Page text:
Arnolds back workout

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I have always liked back workout, because for me, this was the muscle group that responded best to training. For beginners this might not be an important body part, because the back muscles are not as visible as, say, the pecs or the biceps. Freshmen usually “notice” they have back muscles, too, when they see the long-desired V-shape taking shape. However, they keep checking their shape on the front only, so they pay more attention to the lats instead of developing the entire back musculature.

I was lucky because I had Reg Park as a perfect example from the beginning. His back was massive, wide and thick. Huge bundles of muscle were bulging out all over his back from the traps way down to the spinal erectors. His legendary back became a trademark of his Mr. Universe title. When I saw a picture of Reg Park’s back musculature for the first time, I decided that one day I’m going to have a back like that. I have always been aspiring to be the best and would set goals everyone thought were impossible. Of course my close friend and training partner thought I was a complete idiot.

“You’re never gonna have a back like that, no matter how much or how hard you train”, he said. But I simply didn’t hear him. The word “never” meant a challenge to me: To show my smart-ass friend that he was wrong. My determination to grow huge back muscles became a key factor to my training from that day on. I would read everything I could lay my hands on about bodybuilding. I read champions’ training programs, their favorite exercises, the number of sets and reps they used and the training methods they used for each muscle group. I applied many of these techniques in my own workout. That was the time when I laid the foundation of my future training.

One of the most important things I already learned in the early years was about the importance of rows. The term “rows” may refer to a variety of exercises. They can be performed in various ways and on various machines. The rowing move primarily works the back muscles, and its different variants are targeted to different regions of the back: the lower, the middle, the upper or the exterior part. It’s important to know what effect each exercise has on a certain body part.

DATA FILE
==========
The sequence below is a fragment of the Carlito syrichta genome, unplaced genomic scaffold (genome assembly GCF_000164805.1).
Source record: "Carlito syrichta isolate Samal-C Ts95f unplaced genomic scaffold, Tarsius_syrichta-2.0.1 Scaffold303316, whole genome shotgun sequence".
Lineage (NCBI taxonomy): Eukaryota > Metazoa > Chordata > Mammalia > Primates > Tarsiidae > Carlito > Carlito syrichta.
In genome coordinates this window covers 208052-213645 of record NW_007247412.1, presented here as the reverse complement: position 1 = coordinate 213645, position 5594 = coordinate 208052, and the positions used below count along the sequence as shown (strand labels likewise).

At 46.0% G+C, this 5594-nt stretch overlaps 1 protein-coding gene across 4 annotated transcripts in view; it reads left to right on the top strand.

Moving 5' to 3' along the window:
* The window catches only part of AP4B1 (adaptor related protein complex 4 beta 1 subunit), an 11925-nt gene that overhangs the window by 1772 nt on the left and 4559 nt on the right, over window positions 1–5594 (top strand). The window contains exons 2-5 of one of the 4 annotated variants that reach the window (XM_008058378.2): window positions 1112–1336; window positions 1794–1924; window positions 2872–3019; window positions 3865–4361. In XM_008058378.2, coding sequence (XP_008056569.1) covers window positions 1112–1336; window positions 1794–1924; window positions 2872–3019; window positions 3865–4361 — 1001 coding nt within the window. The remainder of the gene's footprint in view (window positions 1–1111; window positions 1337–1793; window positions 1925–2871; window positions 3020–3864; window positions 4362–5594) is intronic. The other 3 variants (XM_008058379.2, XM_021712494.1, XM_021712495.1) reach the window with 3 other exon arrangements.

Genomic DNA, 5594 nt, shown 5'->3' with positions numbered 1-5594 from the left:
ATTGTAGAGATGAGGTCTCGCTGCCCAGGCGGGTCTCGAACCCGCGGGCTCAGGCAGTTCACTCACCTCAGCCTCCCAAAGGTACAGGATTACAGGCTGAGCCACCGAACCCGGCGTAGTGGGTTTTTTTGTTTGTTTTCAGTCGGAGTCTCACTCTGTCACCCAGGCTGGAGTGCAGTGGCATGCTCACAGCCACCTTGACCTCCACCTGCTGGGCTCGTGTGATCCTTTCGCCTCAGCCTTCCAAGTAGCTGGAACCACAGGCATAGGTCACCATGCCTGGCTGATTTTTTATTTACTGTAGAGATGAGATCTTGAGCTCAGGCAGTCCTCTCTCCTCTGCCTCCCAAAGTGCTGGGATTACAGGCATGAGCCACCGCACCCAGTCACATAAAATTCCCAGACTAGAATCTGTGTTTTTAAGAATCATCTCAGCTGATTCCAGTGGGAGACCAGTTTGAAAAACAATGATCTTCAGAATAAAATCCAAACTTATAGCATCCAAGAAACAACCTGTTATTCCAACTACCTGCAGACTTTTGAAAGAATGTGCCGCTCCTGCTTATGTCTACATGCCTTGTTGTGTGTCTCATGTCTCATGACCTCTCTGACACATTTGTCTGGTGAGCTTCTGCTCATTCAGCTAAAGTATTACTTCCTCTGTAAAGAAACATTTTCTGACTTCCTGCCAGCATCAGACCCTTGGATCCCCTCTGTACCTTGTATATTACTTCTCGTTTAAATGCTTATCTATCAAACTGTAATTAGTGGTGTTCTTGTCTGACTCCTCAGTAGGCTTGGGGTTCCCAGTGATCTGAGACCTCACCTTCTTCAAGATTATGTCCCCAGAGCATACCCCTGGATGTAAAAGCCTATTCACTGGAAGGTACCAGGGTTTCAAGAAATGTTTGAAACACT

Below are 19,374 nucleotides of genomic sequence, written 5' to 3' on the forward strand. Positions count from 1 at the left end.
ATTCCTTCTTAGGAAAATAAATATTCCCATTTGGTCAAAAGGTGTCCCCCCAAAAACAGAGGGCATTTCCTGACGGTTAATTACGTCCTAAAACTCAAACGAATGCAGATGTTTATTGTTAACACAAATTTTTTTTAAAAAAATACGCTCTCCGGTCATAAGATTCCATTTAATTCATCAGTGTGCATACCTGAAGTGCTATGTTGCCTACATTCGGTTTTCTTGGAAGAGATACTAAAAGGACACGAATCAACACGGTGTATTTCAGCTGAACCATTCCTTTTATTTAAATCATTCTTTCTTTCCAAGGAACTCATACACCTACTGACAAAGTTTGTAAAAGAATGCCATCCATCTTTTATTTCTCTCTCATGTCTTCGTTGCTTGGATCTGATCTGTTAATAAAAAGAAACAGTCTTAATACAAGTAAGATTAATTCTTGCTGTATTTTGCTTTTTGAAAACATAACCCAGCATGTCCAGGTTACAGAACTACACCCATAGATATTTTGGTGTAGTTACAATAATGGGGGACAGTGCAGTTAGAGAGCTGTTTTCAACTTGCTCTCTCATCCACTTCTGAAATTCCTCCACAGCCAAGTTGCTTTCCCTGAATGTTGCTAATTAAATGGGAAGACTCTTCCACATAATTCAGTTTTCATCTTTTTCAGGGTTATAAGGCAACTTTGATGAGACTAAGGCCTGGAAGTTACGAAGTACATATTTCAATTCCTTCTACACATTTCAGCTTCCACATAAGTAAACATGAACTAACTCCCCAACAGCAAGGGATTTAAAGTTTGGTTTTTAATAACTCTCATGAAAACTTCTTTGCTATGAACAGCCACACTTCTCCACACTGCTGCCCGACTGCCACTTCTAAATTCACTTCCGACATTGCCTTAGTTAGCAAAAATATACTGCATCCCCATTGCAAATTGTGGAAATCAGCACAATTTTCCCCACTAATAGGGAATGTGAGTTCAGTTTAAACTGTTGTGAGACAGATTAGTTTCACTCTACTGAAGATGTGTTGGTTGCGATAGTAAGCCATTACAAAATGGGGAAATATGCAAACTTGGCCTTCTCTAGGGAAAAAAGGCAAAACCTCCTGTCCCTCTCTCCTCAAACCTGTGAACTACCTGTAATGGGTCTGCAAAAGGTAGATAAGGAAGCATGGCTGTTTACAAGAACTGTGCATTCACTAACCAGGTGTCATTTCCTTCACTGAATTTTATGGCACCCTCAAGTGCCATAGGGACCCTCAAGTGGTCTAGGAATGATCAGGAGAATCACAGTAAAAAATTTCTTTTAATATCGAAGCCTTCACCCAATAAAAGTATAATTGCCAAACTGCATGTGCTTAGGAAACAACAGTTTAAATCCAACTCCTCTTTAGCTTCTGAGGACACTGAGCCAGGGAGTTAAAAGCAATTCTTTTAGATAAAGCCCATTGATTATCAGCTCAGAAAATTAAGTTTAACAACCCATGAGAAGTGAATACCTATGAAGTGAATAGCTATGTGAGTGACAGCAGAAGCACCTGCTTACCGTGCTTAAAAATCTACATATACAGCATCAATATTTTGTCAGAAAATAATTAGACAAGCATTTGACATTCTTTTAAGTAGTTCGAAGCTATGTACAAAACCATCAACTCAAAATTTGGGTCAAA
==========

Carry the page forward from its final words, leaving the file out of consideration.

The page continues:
Back training should basically target the back musculature from three directions: with bent-over rows, with vertical pull-down moves and with horizontal pulling moves. Pull-ups are excellent exercises. They are kind of reverse rows, when you are pulling your body towards the bar instead of moving the weight towards your body.

My favorite row exercise is performing wide-grip bent-over rows standing on a platform, pulling the barbell towards my waist. This works the medium region of the back, plus the lats and the teres major to a smaller extent. You can get the most out of this exercise by lowering the weight way down to your toes, thus enabling your muscles to stretch out fully.
The whole move should be done slowly. I prefer to pull the weight towards the waist rather than the chest because pulling it towards the waist, the elbows will move backwards, and this triggers the middle back muscles to work. Too many bodybuilders are lacking those thick bundles of “cable” that run near the spine in the upper regions.


I perform this exercise in a unique manner, which leaves room for different versions. I begin the move with the widest grip possible and reduce grip width with each set until my hands touch. This way I can work both the exterior and the interior parts of my back musculature.
I like to do this exercise with palms up, too. I learned this from Reg Park and it works the lower back for real.

My other huge favorite is the T-bar row. You will need a barbell that is fixed to the ground at one end. You will stack the weight plates up to the other end. Stand with your back towards the fixed end of the barbell and grab the bar under the plates (editor’s note: a V-shaped handle will make it a lot easier). Pull the barbell up until the plates touch your chest. Since quite a close grip is applied here, you cannot pull your elbows so far backwards as you would do in the case of traditional rows. This makes this exercise perfect for developing the lower-exterior areas of the lats in the middle area of the back. I like to do this exercise standing on a platform, too. This enables my back muscles to stretch fully at each rep when I am lowering the barbell down in line with my toes. Plus, you do not need to worry about balance, since the barbell is fixed at one end, so you can focus fully on the move.